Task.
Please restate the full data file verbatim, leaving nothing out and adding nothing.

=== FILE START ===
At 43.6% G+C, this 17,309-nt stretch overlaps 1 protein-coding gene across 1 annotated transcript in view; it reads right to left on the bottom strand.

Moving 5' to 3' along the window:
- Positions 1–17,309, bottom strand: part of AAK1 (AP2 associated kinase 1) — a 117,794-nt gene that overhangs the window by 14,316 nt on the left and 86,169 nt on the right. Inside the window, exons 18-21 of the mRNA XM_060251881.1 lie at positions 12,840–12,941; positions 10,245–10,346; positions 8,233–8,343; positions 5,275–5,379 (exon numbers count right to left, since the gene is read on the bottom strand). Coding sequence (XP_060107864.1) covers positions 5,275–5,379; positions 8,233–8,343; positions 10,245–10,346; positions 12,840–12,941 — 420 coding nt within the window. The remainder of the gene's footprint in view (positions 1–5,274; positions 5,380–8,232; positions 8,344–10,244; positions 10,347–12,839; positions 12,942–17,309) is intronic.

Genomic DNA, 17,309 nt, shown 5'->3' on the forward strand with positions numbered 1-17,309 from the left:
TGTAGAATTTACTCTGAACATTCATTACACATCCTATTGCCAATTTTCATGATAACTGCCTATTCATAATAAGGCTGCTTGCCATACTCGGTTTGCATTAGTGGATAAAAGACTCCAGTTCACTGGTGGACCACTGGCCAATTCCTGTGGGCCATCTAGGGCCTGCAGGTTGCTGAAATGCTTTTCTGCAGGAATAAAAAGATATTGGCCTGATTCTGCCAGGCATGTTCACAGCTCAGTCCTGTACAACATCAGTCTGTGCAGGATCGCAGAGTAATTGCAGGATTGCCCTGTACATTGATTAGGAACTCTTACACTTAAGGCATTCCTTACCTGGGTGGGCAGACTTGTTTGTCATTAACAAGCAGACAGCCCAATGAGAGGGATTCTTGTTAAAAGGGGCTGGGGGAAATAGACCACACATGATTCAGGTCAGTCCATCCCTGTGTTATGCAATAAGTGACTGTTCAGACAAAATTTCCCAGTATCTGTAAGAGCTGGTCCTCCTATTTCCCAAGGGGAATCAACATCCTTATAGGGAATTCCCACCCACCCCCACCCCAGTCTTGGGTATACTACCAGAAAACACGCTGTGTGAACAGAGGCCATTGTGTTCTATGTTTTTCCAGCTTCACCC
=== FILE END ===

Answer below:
At 43.6% G+C, this 17,309-nt stretch overlaps 1 protein-coding gene across 1 annotated transcript in view; it reads right to left on the bottom strand.

Moving 5' to 3' along the window:
- Positions 1–17,309, bottom strand: part of AAK1 (AP2 associated kinase 1) — a 117,794-nt gene that overhangs the window by 14,316 nt on the left and 86,169 nt on the right. Inside the window, exons 18-21 of the mRNA XM_060251881.1 lie at positions 12,840–12,941; positions 10,245–10,346; positions 8,233–8,343; positions 5,275–5,379 (exon numbers count right to left, since the gene is read on the bottom strand). Coding sequence (XP_060107864.1) covers positions 5,275–5,379; positions 8,233–8,343; positions 10,245–10,346; positions 12,840–12,941 — 420 coding nt within the window. The remainder of the gene's footprint in view (positions 1–5,274; positions 5,380–8,232; positions 8,344–10,244; positions 10,347–12,839; positions 12,942–17,309) is intronic.

Genomic DNA, 17,309 nt, shown 5'->3' on the forward strand with positions numbered 1-17,309 from the left:
TGTAGAATTTACTCTGAACATTCATTACACATCCTATTGCCAATTTTCATGATAACTGCCTATTCATAATAAGGCTGCTTGCCATACTCGGTTTGCATTAGTGGATAAAAGACTCCAGTTCACTGGTGGACCACTGGCCAATTCCTGTGGGCCATCTAGGGCCTGCAGGTTGCTGAAATGCTTTTCTGCAGGAATAAAAAGATATTGGCCTGATTCTGCCAGGCATGTTCACAGCTCAGTCCTGTACAACATCAGTCTGTGCAGGATCGCAGAGTAATTGCAGGATTGCCCTGTACATTGATTAGGAACTCTTACACTTAAGGCATTCCTTACCTGGGTGGGCAGACTTGTTTGTCATTAACAAGCAGACAGCCCAATGAGAGGGATTCTTGTTAAAAGGGGCTGGGGGAAATAGACCACACATGATTCAGGTCAGTCCATCCCTGTGTTATGCAATAAGTGACTGTTCAGACAAAATTTCCCAGTATCTGTAAGAGCTGGTCCTCCTATTTCCCAAGGGGAATCAACATCCTTATAGGGAATTCCCACCCACCCCCACCCCAGTCTTGGGTATACTACCAGAAAACACGCTGTGTGAACAGAGGCCATTGTGTTCTATGTTTTTCCAGCTTCACCC